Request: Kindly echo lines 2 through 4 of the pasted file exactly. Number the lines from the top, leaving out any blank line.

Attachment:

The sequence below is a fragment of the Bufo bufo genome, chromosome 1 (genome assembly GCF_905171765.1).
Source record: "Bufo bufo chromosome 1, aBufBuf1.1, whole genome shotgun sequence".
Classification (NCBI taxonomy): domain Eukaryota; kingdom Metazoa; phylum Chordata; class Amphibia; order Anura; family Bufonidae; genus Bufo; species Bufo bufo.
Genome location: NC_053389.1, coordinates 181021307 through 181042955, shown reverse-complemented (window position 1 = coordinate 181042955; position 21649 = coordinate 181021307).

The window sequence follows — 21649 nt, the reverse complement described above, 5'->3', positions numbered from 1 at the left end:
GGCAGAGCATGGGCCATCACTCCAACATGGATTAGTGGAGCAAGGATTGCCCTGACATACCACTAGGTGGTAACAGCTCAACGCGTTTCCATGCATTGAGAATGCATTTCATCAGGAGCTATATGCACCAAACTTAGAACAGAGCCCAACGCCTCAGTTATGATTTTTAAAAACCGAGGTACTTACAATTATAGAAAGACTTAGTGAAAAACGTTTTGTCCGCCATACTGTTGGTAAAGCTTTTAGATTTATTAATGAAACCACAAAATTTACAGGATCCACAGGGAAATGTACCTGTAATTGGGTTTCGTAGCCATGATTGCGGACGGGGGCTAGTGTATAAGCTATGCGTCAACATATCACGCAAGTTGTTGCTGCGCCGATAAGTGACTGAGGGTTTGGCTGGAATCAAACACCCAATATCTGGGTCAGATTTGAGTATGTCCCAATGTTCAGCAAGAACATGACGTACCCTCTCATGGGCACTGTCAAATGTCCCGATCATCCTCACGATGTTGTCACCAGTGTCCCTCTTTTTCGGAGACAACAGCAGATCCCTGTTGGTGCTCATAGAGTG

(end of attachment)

Source record: "Bufo bufo chromosome 1, aBufBuf1.1, whole genome shotgun sequence".
Classification (NCBI taxonomy): domain Eukaryota; kingdom Metazoa; phylum Chordata; class Amphibia; order Anura; family Bufonidae; genus Bufo; species Bufo bufo.
Genome location: NC_053389.1, coordinates 181021307 through 181042955, shown reverse-complemented (window position 1 = coordinate 181042955; position 21649 = coordinate 181021307).